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# how to find decibles I = sound intensity w/m2 I = w / (4pi * d^2) SIL = 10LOG[ I / 10^-12 ]

enter watts (w) eneter distance (d) i = 4000 / (4pi * 50^2) Find DB from set distance SIL - Sound intensity level - Measured in DB SIL=10LOG((W/(4pi*d^2))/10^-12)

I v R P I P R V P I

= = = = = = = = = =

Current(amperes) Voltage(Volts) Resistamce(ohms) Power(Watts) v/r V^2/r V^2/P SQRT(P * R) - (same as) - V^2 = P*R I^2*R SQRT(P/R) - (same as) = I^2 = P/R

resistance of what you connect to the amo is the load When you hook up more than one sub you either hook it up in a series connection or parallel connection. Parrellel is not bridged, and each sub has its own channel. Series connecion: Connect one + to one amp channel then connect that to one + terminal on the sub. (This will be speaker A), Then connect the - terminal of speaker A to the + term inal of speaker B. Then connect the - terminal of b to the - terminal of the amp . Here how to find the load you end up with: For Parallel: 1/Rt=1/Ra+1/Rb where Rt is total resistance(the load) and Ra and Rb are the resisrances of two speakers. If the subs are 4 ohm 1/Rt= 1/4+1/4 = 1/2

Rt = 2ohms Another Parallel: 1 / Rt = 1 / 4 + 1 / 4 + 1 / 4 = 3 / 4 Rt = 4 /3 = 1.33 ohms The more speakers added the more the resistance drops. A series: Rt = Ra+Rb so 2 4 ohm speakers would be an 8 0hm load.

For Parrallel Runs: we know i=v/r so a 4 ohm speaker 25 watts(10 volts) 10/4=2.5 amps so when the amp is at max power (25 watts) into a 4 ohm load, the load will draw 2.5 amps. Make it two 4 ohm speakers (which makes it a 2 ohm load) P=V^2/R P=10^2/2 P=50watts We made the 30 watt speaker into 50 watts by changing the ohms. But that also ch anged the Amps I=V/R so 10/2 = 5 amps We kept the same 10 volts but the current doubled from 2.5 to 5 amps. You must m ake sure your amp can dispate the extra heat. One way to check would be check you amps 2 ohm power ratings as compared to the 4 ohm rating. If the amperege is doubled its ok, it might also say 2 ohm stable.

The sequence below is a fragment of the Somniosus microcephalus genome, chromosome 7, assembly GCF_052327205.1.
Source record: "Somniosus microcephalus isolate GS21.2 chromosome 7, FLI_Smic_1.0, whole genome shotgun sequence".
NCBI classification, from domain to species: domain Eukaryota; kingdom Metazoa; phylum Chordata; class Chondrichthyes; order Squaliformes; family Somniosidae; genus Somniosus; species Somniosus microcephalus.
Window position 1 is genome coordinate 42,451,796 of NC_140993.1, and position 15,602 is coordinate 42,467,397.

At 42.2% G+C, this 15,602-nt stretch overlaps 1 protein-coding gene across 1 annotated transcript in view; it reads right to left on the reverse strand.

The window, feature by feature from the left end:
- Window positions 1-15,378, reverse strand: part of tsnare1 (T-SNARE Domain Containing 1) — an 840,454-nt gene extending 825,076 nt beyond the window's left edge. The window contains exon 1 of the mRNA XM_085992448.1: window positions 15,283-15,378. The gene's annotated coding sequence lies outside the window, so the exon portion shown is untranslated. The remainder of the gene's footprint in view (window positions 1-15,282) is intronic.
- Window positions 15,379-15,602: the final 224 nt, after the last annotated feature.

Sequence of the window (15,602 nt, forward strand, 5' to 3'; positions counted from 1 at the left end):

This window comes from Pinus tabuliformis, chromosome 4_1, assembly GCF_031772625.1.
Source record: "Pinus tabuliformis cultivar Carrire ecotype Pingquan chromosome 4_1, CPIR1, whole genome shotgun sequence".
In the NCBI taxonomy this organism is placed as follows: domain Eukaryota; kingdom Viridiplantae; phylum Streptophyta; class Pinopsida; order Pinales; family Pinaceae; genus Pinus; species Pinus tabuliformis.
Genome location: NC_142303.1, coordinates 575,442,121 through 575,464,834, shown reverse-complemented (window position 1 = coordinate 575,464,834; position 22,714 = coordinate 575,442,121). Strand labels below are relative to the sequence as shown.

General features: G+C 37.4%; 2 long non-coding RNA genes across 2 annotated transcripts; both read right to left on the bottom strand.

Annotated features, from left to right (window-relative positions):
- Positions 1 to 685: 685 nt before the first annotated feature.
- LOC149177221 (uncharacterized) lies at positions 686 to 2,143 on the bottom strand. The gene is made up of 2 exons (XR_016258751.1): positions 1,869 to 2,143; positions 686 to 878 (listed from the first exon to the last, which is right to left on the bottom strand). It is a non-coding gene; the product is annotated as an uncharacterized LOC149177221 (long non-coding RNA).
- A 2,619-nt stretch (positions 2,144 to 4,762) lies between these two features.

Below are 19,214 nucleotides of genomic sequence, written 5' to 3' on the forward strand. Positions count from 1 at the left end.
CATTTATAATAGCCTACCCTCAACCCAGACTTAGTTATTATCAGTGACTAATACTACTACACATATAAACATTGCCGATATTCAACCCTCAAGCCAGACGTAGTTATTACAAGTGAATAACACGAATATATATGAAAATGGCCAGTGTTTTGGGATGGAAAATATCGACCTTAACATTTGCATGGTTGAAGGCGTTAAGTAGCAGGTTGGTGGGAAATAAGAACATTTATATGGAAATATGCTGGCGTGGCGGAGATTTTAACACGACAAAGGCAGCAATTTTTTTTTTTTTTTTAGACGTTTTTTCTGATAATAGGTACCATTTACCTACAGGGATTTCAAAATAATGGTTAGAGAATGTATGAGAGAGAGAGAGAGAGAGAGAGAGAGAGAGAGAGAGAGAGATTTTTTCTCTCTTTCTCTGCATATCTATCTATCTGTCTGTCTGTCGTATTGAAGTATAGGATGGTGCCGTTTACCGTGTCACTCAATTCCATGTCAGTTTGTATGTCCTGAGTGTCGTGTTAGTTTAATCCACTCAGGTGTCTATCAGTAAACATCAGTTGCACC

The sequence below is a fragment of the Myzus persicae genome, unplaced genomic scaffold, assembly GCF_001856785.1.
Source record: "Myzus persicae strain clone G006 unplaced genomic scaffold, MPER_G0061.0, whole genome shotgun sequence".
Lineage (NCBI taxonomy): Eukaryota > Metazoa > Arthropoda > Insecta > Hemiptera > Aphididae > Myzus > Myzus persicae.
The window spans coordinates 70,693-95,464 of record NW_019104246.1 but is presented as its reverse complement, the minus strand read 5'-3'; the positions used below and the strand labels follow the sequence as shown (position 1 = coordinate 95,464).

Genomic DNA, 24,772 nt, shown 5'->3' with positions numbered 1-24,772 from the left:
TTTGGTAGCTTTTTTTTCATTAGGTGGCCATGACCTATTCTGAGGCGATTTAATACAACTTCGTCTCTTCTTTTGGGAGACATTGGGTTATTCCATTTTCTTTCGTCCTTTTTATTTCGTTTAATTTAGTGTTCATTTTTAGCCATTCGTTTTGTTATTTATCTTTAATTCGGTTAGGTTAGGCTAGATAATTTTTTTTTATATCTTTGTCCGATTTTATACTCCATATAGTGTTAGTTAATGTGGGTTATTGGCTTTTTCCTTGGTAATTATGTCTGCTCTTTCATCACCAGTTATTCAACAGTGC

For Series Runs: Two 4 ohm speakers with a series connection gives us an 8 ohm load. We will use our 25 watt(10 volt) amp again: P=V^2/R P=10^2/8=12.5 watts Its half our original ohms I = V/R I=10/8=1.25 Our current is also half its original value. Series connections arent often used

because the reduce power, but its easier for you amp to drive because there's l ess current. Bridged Connection: This process takes 2 amp channels and combines them to act as a single more powe rful amp channel. How to do this to an amp and wire everything varies but this will explain the effects of it: Typically when you bridge an amp, its Voltage doubles. So from our example our 4 ohm 25watt(10 volt) amp is now a 20 volt amp. This is how it effect the power: P p p p = = = = v^2/R 20^2/4 400/4 100 watts

We got 4 times the original power. Only problem is the amps: I = V/R I = 20/4 I = 5 We're down to 5 amps. This is okay if we can disiapate the heat. The amps worked just the same as the parallel run, except we got twice the power. For other reasons the power usually does not usually quadruple when you bridge a n amp but will typically at least double. Connecting a 2 ohm load to a bridged amp raises the current requirement even more. However, if your amp can handle i t then you will be squeezing a lot of power out of the amp.